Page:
Doolittle’s campaign reports debt
WASHINGTON (AP) – California GOP Rep. John Doolittle’s fundraising has slowed as the congressman’s legal woes mount in a congressional influence-peddling scandal, according to federal fundraising reports filed Sunday.
Meanwhile, the likely Democratic candidate in next year’s election, retired Air Force Lieutenant Colonel Charlie Brown, is far outpacing Doolittle in raising money. Brown narrowly lost to Doolittle last year.
Doolittle reported raising $100,183 from April 1 through June 30, according to his quarterly Federal Election Commission report. The three-month period encompassed an FBI raid on his home in early April in the Jack Abramoff lobbying scandal, which forced Doolittle to step down from the House Appropriations Committee.
By contrast, the conservative nine-term congressman raised nearly $130,000 during the first three months of this year.
Doolittle has $74,383 cash on-hand and owes $106,633.
Brown reported raising $193,238 from April 1-June 30. He has $268,574 cash on-hand and owes $17,326.
Much of Doolittle’s debt – $76,000 – is owed to his wife, Julie, whom Doolittle employed as his principal fundraiser until he relieved her of those duties early this year amid criticism. He is gradually paying off the debt to her.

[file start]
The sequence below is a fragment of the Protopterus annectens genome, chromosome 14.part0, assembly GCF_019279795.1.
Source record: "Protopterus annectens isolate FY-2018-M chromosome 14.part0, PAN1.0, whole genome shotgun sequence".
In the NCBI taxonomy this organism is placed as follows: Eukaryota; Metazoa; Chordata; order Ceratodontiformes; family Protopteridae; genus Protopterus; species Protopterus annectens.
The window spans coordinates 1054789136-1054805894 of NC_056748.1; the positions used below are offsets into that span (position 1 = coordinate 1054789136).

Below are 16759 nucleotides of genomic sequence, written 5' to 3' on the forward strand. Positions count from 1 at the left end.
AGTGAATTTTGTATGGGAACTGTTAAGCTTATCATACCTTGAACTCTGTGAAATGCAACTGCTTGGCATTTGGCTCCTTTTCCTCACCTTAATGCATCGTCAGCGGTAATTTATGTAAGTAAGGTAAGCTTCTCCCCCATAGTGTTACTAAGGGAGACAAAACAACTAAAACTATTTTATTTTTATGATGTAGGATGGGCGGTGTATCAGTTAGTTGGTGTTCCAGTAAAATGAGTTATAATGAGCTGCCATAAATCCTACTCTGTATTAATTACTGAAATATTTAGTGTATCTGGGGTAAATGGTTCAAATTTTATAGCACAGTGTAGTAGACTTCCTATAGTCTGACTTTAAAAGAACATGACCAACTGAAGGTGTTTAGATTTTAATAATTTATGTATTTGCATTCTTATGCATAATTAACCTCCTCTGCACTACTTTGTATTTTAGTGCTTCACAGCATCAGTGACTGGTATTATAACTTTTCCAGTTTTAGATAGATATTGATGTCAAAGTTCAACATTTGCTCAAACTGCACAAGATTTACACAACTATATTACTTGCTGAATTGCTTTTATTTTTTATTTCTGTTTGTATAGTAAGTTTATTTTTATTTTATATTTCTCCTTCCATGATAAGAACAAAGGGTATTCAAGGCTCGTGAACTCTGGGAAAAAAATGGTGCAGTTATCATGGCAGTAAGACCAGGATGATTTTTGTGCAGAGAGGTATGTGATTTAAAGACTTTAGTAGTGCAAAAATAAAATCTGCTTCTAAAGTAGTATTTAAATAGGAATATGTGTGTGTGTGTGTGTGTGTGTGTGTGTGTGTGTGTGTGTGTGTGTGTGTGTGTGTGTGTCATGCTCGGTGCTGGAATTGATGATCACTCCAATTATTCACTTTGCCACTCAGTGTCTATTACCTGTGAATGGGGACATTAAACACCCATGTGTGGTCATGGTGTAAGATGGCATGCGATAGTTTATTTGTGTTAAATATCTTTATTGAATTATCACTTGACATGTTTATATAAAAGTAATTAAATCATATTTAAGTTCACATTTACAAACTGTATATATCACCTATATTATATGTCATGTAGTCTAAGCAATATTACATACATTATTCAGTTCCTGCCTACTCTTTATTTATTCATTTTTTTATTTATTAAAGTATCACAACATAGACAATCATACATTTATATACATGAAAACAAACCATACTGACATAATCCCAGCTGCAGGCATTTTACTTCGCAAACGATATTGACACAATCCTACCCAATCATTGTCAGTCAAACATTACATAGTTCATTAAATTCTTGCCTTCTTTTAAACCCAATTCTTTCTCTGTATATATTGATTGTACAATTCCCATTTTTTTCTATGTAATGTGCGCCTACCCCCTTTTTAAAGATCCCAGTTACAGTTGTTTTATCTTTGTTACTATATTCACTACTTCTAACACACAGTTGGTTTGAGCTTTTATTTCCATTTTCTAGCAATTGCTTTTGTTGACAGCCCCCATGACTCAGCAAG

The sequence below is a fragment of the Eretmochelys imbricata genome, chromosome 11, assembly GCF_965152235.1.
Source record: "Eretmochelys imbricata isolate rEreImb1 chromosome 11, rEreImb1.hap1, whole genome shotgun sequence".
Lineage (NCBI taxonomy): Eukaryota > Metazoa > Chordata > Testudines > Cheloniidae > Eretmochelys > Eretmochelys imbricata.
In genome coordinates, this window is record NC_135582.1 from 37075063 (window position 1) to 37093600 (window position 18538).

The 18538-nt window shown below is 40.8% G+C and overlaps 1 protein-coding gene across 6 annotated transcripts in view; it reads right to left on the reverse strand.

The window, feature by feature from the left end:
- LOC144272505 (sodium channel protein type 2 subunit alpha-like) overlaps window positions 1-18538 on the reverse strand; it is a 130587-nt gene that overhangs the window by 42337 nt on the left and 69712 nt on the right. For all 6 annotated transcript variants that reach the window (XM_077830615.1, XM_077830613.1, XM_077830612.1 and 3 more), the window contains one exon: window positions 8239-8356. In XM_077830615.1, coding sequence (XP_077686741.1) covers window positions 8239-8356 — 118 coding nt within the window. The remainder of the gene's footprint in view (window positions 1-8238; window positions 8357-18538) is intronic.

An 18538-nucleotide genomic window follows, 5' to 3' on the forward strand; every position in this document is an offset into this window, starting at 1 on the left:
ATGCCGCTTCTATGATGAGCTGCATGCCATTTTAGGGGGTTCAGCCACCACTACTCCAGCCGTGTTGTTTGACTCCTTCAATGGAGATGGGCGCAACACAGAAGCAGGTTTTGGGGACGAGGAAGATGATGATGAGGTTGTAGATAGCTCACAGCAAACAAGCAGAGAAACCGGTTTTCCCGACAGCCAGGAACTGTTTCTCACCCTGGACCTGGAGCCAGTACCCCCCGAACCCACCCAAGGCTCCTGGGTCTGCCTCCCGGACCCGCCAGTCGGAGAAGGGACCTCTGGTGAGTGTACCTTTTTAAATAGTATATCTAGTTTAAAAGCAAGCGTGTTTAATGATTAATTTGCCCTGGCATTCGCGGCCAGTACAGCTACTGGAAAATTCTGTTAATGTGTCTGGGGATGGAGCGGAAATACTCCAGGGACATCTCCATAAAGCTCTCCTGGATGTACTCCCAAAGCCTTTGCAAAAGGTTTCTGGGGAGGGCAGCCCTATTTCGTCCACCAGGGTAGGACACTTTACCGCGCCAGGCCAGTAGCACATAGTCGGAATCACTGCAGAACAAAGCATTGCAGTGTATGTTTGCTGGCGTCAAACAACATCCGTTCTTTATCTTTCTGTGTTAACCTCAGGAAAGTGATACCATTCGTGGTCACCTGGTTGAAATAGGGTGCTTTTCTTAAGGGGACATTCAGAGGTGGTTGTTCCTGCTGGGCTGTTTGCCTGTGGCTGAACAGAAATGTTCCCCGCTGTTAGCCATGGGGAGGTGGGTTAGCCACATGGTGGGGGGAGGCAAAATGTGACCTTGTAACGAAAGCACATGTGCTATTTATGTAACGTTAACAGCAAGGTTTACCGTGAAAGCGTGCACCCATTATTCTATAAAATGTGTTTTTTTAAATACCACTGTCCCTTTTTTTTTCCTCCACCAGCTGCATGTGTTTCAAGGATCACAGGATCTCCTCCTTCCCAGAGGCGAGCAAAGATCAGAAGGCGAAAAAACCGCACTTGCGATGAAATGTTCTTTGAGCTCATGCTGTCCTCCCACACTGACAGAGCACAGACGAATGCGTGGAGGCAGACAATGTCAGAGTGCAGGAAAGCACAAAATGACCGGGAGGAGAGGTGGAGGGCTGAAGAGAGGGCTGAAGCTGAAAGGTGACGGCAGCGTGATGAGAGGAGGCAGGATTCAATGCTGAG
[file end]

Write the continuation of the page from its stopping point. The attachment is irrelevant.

Doolittle reported paying $30,000 during the quarter to Williams Mullen, the Virginia law firm he hired last year to help him in the Abramoff matter. He also paid about $20,000 to another law firm, Wiley Rein & Fielding LLP, which has handled his campaign finance issues over the years.
Doolittle established a legal defense fund after the raid on his home .
He is being investigated by the Justice Department for various ties to Abramoff, with whom he is friendly, including payments that his wife received from the lobbyist for event-planning work.
Doolittle has said he plans to seek re-election, but – in addition to a likely rematch with Brown – he may face Republican opposition in the primary. At least one potential candidate already has stepped forward.